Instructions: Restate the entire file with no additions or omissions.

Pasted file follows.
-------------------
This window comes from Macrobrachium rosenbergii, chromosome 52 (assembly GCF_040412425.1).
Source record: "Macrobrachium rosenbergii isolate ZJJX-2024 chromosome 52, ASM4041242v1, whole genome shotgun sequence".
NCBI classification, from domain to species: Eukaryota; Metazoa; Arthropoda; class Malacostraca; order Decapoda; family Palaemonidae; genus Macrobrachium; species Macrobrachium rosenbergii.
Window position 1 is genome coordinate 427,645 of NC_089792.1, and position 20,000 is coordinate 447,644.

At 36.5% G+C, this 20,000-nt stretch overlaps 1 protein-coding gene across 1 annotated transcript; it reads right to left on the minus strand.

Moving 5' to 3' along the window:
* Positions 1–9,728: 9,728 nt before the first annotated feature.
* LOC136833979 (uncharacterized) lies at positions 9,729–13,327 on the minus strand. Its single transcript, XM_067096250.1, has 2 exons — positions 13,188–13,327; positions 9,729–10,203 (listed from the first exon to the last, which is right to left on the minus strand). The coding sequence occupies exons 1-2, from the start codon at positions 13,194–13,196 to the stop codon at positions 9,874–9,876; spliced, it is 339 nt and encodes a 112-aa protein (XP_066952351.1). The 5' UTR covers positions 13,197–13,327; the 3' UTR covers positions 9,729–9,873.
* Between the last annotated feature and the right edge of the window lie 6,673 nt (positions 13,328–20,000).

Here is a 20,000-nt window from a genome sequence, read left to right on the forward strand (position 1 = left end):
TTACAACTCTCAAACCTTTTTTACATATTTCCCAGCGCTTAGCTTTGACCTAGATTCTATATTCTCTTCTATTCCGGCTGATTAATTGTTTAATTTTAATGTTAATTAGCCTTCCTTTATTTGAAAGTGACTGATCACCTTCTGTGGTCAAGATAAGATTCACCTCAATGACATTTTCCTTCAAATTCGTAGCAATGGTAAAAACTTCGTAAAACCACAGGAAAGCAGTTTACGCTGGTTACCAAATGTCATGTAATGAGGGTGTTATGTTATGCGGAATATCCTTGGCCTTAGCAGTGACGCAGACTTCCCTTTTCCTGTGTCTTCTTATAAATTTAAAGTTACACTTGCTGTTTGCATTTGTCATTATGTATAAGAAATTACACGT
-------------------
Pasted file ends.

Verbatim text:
This window comes from Macrobrachium rosenbergii, chromosome 52 (assembly GCF_040412425.1).
Source record: "Macrobrachium rosenbergii isolate ZJJX-2024 chromosome 52, ASM4041242v1, whole genome shotgun sequence".
NCBI classification, from domain to species: Eukaryota; Metazoa; Arthropoda; class Malacostraca; order Decapoda; family Palaemonidae; genus Macrobrachium; species Macrobrachium rosenbergii.
Window position 1 is genome coordinate 427,645 of NC_089792.1, and position 20,000 is coordinate 447,644.

At 36.5% G+C, this 20,000-nt stretch overlaps 1 protein-coding gene across 1 annotated transcript; it reads right to left on the minus strand.

Moving 5' to 3' along the window:
* Positions 1–9,728: 9,728 nt before the first annotated feature.
* LOC136833979 (uncharacterized) lies at positions 9,729–13,327 on the minus strand. Its single transcript, XM_067096250.1, has 2 exons — positions 13,188–13,327; positions 9,729–10,203 (listed from the first exon to the last, which is right to left on the minus strand). The coding sequence occupies exons 1-2, from the start codon at positions 13,194–13,196 to the stop codon at positions 9,874–9,876; spliced, it is 339 nt and encodes a 112-aa protein (XP_066952351.1). The 5' UTR covers positions 13,197–13,327; the 3' UTR covers positions 9,729–9,873.
* Between the last annotated feature and the right edge of the window lie 6,673 nt (positions 13,328–20,000).

Here is a 20,000-nt window from a genome sequence, read left to right on the forward strand (position 1 = left end):
TTACAACTCTCAAACCTTTTTTACATATTTCCCAGCGCTTAGCTTTGACCTAGATTCTATATTCTCTTCTATTCCGGCTGATTAATTGTTTAATTTTAATGTTAATTAGCCTTCCTTTATTTGAAAGTGACTGATCACCTTCTGTGGTCAAGATAAGATTCACCTCAATGACATTTTCCTTCAAATTCGTAGCAATGGTAAAAACTTCGTAAAACCACAGGAAAGCAGTTTACGCTGGTTACCAAATGTCATGTAATGAGGGTGTTATGTTATGCGGAATATCCTTGGCCTTAGCAGTGACGCAGACTTCCCTTTTCCTGTGTCTTCTTATAAATTTAAAGTTACACTTGCTGTTTGCATTTGTCATTATGTATAAGAAATTACACGT